Aung San Suu Kyi was the guest on BBC Radio 4’s Desert Island Discs today.
She’s an inspirational woman. And one thing she said in particular struck me:
“I’m not terribly fond of melodrama. When people have chosen a certain path, they should walk it with satisfaction and not try to make it appear as a tremendous sacrifice.”
What she said was in the context of choosing to stay under house arrest in Burma, alongside the people she would represent, rather than retreating to the bosom of her family, or even to the side of her husband who was battling cancer.
These are difficult choices. But they speak of principle and service, and a determination to stand up for the greater good of democracy in her country. It fills me with awe that a woman, a wife and mother, put these things above her family, and that they never reproached her for it.
There can be no question that the choices Aung San Suu Kyi made were not done with great clarity of consciousness. And this gives me an idea for some reflective writing of my own about choices, bearing in mind that we still choose by not choosing, that even though we may not consciously engage in a choosing process, we are still choosing by default, whatever our actions turn out to be thereafter.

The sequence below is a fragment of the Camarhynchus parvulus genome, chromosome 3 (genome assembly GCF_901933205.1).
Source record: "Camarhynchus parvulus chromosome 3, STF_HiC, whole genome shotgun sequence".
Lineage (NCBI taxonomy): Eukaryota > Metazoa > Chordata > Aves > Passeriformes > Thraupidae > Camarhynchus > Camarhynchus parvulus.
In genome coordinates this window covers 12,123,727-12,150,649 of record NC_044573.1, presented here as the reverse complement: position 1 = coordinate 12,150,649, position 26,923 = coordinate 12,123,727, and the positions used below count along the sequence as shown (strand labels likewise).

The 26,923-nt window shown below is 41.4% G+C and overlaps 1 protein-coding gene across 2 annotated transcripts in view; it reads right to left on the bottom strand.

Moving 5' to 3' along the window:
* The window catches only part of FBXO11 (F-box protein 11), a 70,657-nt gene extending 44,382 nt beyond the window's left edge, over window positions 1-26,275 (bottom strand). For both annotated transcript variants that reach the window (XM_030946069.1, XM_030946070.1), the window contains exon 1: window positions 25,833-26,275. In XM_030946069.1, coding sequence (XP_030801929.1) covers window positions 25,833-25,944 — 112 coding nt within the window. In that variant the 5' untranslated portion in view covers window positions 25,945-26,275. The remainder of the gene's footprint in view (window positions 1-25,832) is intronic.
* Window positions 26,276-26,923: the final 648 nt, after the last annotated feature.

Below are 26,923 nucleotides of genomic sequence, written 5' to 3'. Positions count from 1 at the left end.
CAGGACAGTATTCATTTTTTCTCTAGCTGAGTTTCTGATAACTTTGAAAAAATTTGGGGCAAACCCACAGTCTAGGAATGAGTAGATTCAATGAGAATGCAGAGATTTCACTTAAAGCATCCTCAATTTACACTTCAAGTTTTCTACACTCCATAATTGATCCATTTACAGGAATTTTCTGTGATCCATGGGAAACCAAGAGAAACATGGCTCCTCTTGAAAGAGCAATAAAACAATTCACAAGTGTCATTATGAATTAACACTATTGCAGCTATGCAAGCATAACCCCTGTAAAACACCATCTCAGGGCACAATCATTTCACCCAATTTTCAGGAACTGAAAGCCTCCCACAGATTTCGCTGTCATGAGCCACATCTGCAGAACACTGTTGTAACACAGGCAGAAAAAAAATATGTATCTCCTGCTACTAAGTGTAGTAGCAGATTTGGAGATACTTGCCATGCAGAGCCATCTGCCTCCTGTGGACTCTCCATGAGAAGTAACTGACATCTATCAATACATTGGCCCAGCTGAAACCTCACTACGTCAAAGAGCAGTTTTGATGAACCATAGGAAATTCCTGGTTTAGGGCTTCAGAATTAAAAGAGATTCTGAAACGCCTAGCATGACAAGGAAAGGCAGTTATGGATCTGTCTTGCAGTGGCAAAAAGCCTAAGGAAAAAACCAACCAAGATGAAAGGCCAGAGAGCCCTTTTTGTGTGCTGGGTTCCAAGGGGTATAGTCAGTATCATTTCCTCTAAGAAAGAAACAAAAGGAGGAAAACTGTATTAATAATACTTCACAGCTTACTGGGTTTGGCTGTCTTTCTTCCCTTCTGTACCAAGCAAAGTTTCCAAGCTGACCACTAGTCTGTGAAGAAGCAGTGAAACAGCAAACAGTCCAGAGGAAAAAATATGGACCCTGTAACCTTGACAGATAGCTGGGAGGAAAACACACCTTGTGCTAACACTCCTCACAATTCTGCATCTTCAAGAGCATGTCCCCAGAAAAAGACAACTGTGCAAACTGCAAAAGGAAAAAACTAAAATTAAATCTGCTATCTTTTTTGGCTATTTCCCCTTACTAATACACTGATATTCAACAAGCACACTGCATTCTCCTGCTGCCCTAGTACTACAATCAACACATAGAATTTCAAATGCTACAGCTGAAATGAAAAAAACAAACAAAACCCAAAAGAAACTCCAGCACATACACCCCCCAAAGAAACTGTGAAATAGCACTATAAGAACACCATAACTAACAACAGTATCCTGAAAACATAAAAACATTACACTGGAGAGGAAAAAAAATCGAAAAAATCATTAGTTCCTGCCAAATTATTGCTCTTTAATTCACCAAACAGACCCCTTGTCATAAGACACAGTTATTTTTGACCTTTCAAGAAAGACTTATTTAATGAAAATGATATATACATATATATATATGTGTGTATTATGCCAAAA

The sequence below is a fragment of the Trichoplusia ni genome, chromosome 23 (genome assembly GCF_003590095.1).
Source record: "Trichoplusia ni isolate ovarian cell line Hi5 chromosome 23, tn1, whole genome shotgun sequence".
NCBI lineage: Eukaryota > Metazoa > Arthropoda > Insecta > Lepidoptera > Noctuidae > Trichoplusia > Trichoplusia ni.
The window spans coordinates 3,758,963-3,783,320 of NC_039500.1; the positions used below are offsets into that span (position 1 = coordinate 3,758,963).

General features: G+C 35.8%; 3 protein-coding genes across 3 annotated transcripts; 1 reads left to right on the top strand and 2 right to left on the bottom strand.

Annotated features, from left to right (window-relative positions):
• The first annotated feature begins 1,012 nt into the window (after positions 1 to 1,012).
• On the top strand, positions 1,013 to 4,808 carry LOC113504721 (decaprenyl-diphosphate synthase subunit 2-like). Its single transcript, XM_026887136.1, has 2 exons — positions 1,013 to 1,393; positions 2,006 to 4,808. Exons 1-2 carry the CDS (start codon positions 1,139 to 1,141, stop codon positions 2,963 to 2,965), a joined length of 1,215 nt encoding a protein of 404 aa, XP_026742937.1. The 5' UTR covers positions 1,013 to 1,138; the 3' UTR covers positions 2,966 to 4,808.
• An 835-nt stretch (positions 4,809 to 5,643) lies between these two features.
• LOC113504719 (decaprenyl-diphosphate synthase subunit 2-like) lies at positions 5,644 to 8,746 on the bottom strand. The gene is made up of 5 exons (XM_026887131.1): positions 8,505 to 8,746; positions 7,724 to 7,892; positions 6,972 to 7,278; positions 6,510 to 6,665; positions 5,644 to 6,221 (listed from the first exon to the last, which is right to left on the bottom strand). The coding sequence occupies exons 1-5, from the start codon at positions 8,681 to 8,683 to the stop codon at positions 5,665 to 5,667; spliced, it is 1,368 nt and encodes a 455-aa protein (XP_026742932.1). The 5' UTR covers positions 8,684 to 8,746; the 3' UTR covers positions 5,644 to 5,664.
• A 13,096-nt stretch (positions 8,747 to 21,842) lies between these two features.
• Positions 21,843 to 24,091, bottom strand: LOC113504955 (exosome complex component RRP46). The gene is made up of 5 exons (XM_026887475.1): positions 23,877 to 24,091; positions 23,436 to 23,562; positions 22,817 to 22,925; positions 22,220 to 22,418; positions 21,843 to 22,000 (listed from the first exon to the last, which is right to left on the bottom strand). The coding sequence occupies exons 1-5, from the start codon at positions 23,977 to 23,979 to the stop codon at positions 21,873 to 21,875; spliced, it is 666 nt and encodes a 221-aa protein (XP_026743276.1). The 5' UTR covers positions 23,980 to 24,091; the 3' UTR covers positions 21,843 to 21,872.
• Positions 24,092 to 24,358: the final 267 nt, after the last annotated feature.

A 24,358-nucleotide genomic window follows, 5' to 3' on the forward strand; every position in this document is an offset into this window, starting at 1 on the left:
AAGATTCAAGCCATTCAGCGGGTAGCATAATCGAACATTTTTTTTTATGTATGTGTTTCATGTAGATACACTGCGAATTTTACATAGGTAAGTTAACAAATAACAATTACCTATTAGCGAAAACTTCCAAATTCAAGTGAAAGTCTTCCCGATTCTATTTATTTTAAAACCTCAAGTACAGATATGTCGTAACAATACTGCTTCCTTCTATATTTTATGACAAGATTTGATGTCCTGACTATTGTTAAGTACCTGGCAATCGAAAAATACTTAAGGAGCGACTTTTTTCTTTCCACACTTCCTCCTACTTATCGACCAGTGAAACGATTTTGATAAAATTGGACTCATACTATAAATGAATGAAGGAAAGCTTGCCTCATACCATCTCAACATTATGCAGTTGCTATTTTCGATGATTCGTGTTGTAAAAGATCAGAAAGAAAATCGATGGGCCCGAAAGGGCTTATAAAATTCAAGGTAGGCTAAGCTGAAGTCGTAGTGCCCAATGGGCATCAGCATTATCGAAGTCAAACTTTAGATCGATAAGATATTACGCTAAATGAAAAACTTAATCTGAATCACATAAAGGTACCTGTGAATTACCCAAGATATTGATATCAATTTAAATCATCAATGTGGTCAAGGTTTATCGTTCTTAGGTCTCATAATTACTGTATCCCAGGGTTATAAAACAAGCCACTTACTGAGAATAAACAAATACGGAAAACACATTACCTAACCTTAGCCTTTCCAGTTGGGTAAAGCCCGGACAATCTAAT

So let’s use our journals to get conscious about the choices we’re making. Try these inquiries:
“What am I choosing? How satisfied am I with my choice? How likely is it that I can follow this path without melodrama?”
And if you’ve already chosen and are living with your choice, take a moment to reflect on all that is satisfactory about it with this kick-off phrase:
“I am satisfied with…”